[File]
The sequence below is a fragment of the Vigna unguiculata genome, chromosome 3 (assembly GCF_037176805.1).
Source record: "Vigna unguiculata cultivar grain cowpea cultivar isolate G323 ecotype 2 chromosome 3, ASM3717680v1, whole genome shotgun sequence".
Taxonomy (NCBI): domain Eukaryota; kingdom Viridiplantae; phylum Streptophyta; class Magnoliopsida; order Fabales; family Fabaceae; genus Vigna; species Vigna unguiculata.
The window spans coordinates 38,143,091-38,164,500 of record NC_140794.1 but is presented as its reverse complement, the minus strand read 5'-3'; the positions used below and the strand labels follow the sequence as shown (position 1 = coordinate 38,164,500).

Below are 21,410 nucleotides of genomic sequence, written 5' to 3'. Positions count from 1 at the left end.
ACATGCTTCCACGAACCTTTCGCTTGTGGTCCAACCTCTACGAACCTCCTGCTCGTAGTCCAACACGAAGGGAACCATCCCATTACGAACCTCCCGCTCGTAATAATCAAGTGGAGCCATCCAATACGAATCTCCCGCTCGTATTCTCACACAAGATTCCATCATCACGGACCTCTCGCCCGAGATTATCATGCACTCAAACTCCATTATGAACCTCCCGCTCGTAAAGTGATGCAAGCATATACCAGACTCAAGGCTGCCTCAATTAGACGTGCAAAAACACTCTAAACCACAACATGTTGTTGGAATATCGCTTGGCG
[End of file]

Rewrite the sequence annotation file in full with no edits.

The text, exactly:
The sequence below is a fragment of the Vigna unguiculata genome, chromosome 3 (assembly GCF_037176805.1).
Source record: "Vigna unguiculata cultivar grain cowpea cultivar isolate G323 ecotype 2 chromosome 3, ASM3717680v1, whole genome shotgun sequence".
Taxonomy (NCBI): domain Eukaryota; kingdom Viridiplantae; phylum Streptophyta; class Magnoliopsida; order Fabales; family Fabaceae; genus Vigna; species Vigna unguiculata.
The window spans coordinates 38,143,091-38,164,500 of record NC_140794.1 but is presented as its reverse complement, the minus strand read 5'-3'; the positions used below and the strand labels follow the sequence as shown (position 1 = coordinate 38,164,500).

Below are 21,410 nucleotides of genomic sequence, written 5' to 3'. Positions count from 1 at the left end.
ACATGCTTCCACGAACCTTTCGCTTGTGGTCCAACCTCTACGAACCTCCTGCTCGTAGTCCAACACGAAGGGAACCATCCCATTACGAACCTCCCGCTCGTAATAATCAAGTGGAGCCATCCAATACGAATCTCCCGCTCGTATTCTCACACAAGATTCCATCATCACGGACCTCTCGCCCGAGATTATCATGCACTCAAACTCCATTATGAACCTCCCGCTCGTAAAGTGATGCAAGCATATACCAGACTCAAGGCTGCCTCAATTAGACGTGCAAAAACACTCTAAACCACAACATGTTGTTGGAATATCGCTTGGCG